MOST CONVENTIONAL ACTRESS: This one is much tougher than it looks. Because it deals with lesbians raising a normal, well-adjusted family, the Academy will be desperate to honor The Kids Are Alright with something. It’s not good enough to win Best Picture, and Benning gave a good performance (there’s a nice scene where she discovers an act of infidelity during a dinner party and has to try to continue to be polite), so this looked like Kids‘ best shot. Then, Natalie Portman shamelessly stooped to the lowest depths to get the Academy on her side—she got herself pregnant. Now, she could retire from movies altogether, or even worse—she could lose her shape. The Academy won’t be able to overlook the possibility that this may be their last chance to honor Portman.
MOST CONVENTIONAL SUPPORTING ACTOR: This is possibly the most competitive category. The Academy may be tempted to balance out two major awards for The Social Network with two for The King’s Speech, but Geoffrey Rush has already won his Oscar. Jeremy Renner was passed over last year for The Hurt Locker so he could get some sympathy votes. Christian Bale has been out there forever, making 45 major motion pictures without a single nomination. This one is so close that the Academy might actually look at the quality of the performance as a tiebreaker—that remote possibility makes Bale a very slight favorite.
MOST CONVENTIONAL SUPPORTING ACTRESS: Cheating pays. Hailee Steinfield wasn’t a supporting actress, she was the main character in True Grit. The Academy won’t notice; they’ll just think how cute she would be holding a statute that’s about half as big as she is. Producers of The Kids Are Alright will kick themselves afterward for not nominating Benning here, but how could they have known Portman would get knocked up?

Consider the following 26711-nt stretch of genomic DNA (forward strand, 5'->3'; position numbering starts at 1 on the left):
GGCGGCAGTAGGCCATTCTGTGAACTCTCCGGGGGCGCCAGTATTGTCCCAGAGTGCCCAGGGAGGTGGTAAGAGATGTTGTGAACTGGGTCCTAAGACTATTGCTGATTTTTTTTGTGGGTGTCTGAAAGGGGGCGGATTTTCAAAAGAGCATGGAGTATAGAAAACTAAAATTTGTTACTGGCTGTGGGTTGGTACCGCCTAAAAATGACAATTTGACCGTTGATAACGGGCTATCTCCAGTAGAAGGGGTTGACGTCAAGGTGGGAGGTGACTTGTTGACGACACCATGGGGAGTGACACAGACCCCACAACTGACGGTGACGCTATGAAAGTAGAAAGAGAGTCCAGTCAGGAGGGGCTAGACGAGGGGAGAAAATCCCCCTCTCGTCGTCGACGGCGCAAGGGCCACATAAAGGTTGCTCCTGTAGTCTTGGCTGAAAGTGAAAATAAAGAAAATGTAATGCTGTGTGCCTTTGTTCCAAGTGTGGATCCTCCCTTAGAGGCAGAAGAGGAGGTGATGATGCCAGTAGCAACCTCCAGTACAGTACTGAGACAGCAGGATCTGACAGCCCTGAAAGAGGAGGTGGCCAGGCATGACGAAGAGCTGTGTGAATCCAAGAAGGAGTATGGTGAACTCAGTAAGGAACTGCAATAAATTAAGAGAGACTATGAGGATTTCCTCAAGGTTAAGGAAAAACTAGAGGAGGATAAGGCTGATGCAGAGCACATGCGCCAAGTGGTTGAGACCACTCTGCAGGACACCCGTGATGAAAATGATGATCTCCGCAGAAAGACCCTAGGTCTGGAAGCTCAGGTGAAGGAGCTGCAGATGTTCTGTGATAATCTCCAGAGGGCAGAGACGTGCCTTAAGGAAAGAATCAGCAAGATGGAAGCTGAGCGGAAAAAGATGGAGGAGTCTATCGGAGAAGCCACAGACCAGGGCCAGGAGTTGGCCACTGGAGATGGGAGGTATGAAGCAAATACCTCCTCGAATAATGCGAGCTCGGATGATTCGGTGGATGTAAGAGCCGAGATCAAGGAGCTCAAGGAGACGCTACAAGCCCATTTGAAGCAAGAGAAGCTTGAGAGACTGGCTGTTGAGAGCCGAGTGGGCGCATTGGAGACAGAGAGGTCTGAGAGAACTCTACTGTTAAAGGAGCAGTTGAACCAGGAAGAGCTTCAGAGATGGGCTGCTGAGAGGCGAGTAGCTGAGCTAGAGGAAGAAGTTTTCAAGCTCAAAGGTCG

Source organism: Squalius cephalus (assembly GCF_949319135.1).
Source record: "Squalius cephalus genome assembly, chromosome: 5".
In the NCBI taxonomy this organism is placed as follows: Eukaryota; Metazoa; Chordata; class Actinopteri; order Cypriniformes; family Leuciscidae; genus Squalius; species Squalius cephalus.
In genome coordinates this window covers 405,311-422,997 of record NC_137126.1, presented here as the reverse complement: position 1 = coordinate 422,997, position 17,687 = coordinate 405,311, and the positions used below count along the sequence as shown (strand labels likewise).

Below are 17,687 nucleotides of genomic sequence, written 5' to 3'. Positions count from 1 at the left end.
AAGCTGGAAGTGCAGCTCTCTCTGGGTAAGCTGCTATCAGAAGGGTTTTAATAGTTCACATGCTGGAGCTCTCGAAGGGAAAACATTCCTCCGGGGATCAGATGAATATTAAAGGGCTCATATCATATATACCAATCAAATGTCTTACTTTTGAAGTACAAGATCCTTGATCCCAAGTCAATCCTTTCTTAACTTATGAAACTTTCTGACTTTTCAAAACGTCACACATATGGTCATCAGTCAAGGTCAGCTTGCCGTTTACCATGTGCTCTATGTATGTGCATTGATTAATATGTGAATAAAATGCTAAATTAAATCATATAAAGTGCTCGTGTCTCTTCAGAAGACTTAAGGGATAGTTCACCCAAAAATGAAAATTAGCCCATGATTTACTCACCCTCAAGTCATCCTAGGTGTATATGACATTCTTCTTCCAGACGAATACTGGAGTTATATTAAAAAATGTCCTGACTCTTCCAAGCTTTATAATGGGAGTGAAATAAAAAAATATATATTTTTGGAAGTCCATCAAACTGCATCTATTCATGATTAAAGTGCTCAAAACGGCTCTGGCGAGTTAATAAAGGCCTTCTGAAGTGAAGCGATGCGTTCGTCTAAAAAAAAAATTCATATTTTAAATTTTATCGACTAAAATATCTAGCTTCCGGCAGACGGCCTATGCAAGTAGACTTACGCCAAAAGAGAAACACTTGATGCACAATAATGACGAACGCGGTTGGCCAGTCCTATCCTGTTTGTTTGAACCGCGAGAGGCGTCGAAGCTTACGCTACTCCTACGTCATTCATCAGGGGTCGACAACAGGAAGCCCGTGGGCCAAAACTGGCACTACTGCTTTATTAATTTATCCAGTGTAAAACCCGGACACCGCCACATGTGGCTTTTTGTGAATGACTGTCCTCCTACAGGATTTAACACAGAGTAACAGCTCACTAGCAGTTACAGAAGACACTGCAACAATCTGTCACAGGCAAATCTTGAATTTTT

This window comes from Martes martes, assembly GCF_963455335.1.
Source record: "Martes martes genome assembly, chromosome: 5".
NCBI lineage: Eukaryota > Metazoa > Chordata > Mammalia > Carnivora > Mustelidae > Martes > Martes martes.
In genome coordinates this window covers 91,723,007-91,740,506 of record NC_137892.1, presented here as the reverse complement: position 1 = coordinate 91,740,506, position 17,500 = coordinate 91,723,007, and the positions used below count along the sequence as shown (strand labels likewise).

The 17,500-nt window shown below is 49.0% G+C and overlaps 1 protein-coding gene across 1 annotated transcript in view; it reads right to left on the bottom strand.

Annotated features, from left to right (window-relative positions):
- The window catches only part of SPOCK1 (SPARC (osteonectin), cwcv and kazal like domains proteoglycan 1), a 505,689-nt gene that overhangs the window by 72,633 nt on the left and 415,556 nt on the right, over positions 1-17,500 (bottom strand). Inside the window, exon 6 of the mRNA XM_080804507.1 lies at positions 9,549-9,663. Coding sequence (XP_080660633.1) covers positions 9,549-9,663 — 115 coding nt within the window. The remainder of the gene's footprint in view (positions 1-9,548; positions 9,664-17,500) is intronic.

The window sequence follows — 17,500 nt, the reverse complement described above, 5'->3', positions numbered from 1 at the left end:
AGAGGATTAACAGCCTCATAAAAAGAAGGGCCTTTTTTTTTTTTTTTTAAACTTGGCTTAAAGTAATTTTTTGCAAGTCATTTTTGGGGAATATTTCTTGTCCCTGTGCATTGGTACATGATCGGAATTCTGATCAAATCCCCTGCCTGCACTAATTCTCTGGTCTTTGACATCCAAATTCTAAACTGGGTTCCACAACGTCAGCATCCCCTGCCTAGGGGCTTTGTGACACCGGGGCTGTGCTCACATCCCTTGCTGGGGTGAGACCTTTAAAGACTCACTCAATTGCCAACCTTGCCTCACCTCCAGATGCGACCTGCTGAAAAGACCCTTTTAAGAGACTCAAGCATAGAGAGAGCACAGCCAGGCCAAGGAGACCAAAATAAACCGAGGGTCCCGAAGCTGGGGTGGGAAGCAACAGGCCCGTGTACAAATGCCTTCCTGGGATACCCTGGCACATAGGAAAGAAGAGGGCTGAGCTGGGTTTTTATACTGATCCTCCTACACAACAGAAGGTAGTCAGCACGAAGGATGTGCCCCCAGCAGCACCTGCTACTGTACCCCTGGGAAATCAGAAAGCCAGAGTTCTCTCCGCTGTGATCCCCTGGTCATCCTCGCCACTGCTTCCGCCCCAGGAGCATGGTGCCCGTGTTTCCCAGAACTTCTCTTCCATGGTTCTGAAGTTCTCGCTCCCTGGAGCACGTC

MOST CONVENTIONAL SCREENPLAY (ORIGINAL): Inception should win here; Christopher Nolan was passed over for a best director nomination, and the Academy will sometimes recognize a weird or a genre film with the screenwriting booby prize (see: Eternal Sunshine of the Spotless Mind). As we’ve seen, however, they’ve been scrapping for someplace to recognize the Guess Who’s Coming to Dinner-esque social-engineering spirit of The Kids Are Alright, and they’re down to this as their only remaining option. Nolan gets snubbed, again. (Remember for future years—passing him up here makes his next non-Batman project a great candidate for a make up call).
MOST CONVENTIONAL SCREENPLAY (ADAPTED): The Social Network‘s Aaron Sorkin is a producer as well as a writer, so everyone wants to stay on his good side. Also, the Best Picture nominee gets an extra boost every year to win best screenplay (since it could be either an original or an adaptation, allowing the Academy to recognize another worthy candidate). It’s almost as good as being nominated twice. 7 out of 10 of the last Best Picture nominees have also grabbed a Best Screenplay award.
MOST CONVENTIONAL ANIMATED FEATURE: Come on, you know this one. You don’t need me to tell you. (Hint: it’s the only animated movie that’s also up for Best Picture). They didn’t even bother to put up a full slate of five nominees in this category.